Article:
What will marijuana laws mean for the office?
Concerns of intoxication among workers are exaggerated, writes Howard Levitt.
With the imminent legalization of marijuana, some reaction as to the alleged repercussions to Canada’s employers border on the hysterical. Some fear that employees will be hovering 10 metres of office entrances getting in a joint on their way to or during work. Others worry that the federal government has just provided Canadian employees with a licence to attend work under the influence.
The concerns are exaggerated. Other than for medicinal uses, the legalization of marijuana merely puts it on the same footing as the treatment of alcohol in the workplace.
Employers continue to have the right to manage their workforce and insist that their employees are productive. They can continue to prohibit employees from smoking marijuana during working hours and being at work intoxicated. The degree of discipline will be informed by the nature of the job.
Employees in safety sensitive positions such as pilots, drivers or heavy machine operators, can legitimately be warned that performing their jobs with marijuana in their system will result in dismissal for cause. Whereas even a first offence is generally cause for discharge for employees whose intoxication endangers the public, progressive warnings are required for employees for whom drug use will only render them less effective. That is no different from the legal approach to other factors inhibiting productivity.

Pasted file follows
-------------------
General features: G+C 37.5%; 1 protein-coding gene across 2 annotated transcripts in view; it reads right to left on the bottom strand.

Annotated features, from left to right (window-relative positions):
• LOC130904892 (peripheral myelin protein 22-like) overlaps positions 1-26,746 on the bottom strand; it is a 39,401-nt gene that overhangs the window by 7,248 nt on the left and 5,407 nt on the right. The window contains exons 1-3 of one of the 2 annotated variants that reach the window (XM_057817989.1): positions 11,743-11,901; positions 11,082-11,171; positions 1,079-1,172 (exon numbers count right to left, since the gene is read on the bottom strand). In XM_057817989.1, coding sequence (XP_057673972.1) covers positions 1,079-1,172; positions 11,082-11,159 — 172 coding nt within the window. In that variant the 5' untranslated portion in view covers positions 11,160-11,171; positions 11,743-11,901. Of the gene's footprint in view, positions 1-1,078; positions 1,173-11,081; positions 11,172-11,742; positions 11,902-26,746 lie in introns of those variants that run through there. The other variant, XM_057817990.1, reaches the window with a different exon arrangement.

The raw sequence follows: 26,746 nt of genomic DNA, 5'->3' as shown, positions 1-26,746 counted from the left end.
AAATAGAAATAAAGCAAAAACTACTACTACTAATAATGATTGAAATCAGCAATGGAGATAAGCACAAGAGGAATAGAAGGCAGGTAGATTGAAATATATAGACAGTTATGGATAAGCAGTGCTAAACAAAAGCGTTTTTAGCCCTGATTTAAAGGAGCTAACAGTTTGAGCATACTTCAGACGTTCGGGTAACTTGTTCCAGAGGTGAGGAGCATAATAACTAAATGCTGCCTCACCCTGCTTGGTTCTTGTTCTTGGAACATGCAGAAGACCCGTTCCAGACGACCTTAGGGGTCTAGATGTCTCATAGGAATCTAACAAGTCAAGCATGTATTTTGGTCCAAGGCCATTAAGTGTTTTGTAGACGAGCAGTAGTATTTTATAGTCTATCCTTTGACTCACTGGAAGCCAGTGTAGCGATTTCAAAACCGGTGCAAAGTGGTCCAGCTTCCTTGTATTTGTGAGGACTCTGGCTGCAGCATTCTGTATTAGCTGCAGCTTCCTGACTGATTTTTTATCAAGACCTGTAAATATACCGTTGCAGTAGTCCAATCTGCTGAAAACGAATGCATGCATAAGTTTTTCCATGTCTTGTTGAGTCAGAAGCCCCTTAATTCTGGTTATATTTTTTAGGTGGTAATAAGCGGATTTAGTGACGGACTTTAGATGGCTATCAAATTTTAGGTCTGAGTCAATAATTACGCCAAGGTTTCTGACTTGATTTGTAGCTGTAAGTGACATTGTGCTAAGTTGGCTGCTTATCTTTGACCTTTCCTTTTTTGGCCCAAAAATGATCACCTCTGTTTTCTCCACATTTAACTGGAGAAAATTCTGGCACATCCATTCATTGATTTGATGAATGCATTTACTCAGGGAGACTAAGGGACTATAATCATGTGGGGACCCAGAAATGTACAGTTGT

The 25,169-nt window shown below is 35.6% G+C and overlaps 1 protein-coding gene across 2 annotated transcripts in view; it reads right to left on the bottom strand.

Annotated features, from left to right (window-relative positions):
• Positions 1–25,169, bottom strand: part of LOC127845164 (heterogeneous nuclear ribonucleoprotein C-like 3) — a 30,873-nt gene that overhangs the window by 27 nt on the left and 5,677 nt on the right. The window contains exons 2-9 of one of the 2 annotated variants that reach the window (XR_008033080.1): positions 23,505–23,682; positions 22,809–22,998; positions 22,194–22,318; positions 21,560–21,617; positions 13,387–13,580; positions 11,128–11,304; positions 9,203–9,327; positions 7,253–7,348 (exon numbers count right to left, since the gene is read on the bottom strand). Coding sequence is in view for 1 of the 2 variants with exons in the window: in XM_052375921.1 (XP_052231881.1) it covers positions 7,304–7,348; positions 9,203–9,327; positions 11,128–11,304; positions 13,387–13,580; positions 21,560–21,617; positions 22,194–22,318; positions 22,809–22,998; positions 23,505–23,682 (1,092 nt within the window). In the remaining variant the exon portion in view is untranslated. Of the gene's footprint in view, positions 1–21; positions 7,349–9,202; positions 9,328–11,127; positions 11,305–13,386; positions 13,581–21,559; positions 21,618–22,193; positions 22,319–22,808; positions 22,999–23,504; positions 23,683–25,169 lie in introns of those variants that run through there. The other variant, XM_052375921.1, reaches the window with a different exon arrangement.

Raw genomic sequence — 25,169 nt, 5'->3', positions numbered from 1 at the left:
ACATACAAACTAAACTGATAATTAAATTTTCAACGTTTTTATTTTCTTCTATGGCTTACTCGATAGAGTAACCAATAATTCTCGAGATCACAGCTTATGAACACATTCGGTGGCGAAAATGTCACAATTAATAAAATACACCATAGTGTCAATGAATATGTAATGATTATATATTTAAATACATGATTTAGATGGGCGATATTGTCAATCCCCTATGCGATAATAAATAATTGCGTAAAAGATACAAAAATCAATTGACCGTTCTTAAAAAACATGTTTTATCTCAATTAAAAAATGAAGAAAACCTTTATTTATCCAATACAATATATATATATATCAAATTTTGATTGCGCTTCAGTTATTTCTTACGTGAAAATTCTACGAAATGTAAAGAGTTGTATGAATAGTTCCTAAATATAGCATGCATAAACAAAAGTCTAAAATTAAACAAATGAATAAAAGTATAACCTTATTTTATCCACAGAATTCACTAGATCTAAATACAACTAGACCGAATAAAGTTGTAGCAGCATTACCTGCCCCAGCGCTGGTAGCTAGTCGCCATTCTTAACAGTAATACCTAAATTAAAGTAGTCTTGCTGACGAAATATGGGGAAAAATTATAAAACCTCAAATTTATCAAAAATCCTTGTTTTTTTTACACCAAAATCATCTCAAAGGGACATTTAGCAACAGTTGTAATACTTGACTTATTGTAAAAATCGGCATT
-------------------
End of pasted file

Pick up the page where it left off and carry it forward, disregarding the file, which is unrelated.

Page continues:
What about employees who are prescribed marijuana as medication? That provides no licence to override workplace safety concerns. The duty to accommodate those employees does not require permitting them to attend work impaired. Should the marijuana use impinge upon public or employee safety, the employer may reassign them to positions where they pose no risk, at concomitant remuneration.
If an employee can demonstrate a legitimate need for medicinal marijuana, an employer can insist that they not damage the company’s public image by conspicuously toking up at the entrances to its offices.
What about those employees who have a genuine addiction to marijuana? Must the employer permit them to come to work impaired? Again, the answer is no. But they must accommodate the employee by permitting them — through disability coverage or unpaid leave, depending on the nature of the group benefit coverage — to attend rehabilitation. Failure to take steps toward recovery or by dropping out of drug rehab may, only then, be cause for dismissal.
The new legislation will have no impact on the right of employers to insist upon sobriety in their workplace.